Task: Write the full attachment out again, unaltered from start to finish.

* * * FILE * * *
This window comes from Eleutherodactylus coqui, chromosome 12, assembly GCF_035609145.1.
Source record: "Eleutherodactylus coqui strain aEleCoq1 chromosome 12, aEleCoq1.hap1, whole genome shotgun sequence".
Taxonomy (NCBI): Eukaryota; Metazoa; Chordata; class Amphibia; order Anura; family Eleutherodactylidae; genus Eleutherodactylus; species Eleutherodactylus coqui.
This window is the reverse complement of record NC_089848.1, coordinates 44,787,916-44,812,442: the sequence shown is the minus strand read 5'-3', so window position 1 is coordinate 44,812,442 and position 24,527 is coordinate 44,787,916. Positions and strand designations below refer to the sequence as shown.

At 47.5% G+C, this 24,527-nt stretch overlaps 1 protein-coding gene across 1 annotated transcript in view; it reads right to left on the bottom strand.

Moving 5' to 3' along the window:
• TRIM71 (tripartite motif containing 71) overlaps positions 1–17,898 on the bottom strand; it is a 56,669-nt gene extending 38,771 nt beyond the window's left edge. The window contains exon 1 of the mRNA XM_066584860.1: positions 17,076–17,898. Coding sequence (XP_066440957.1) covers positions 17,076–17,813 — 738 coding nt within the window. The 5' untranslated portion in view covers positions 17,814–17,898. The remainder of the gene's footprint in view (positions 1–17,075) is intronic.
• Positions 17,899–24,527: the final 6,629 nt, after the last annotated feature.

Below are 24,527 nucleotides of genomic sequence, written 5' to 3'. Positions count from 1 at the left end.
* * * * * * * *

This window comes from Eleutherodactylus coqui, chromosome 12, assembly GCF_035609145.1.
Source record: "Eleutherodactylus coqui strain aEleCoq1 chromosome 12, aEleCoq1.hap1, whole genome shotgun sequence".
Taxonomy (NCBI): Eukaryota; Metazoa; Chordata; class Amphibia; order Anura; family Eleutherodactylidae; genus Eleutherodactylus; species Eleutherodactylus coqui.
This window is the reverse complement of record NC_089848.1, coordinates 44,787,916-44,812,442: the sequence shown is the minus strand read 5'-3', so window position 1 is coordinate 44,812,442 and position 24,527 is coordinate 44,787,916. Positions and strand designations below refer to the sequence as shown.

At 47.5% G+C, this 24,527-nt stretch overlaps 1 protein-coding gene across 1 annotated transcript in view; it reads right to left on the bottom strand.

Moving 5' to 3' along the window:
• TRIM71 (tripartite motif containing 71) overlaps positions 1–17,898 on the bottom strand; it is a 56,669-nt gene extending 38,771 nt beyond the window's left edge. The window contains exon 1 of the mRNA XM_066584860.1: positions 17,076–17,898. Coding sequence (XP_066440957.1) covers positions 17,076–17,813 — 738 coding nt within the window. The 5' untranslated portion in view covers positions 17,814–17,898. The remainder of the gene's footprint in view (positions 1–17,075) is intronic.
• Positions 17,899–24,527: the final 6,629 nt, after the last annotated feature.

Below are 24,527 nucleotides of genomic sequence, written 5' to 3'. Positions count from 1 at the left end.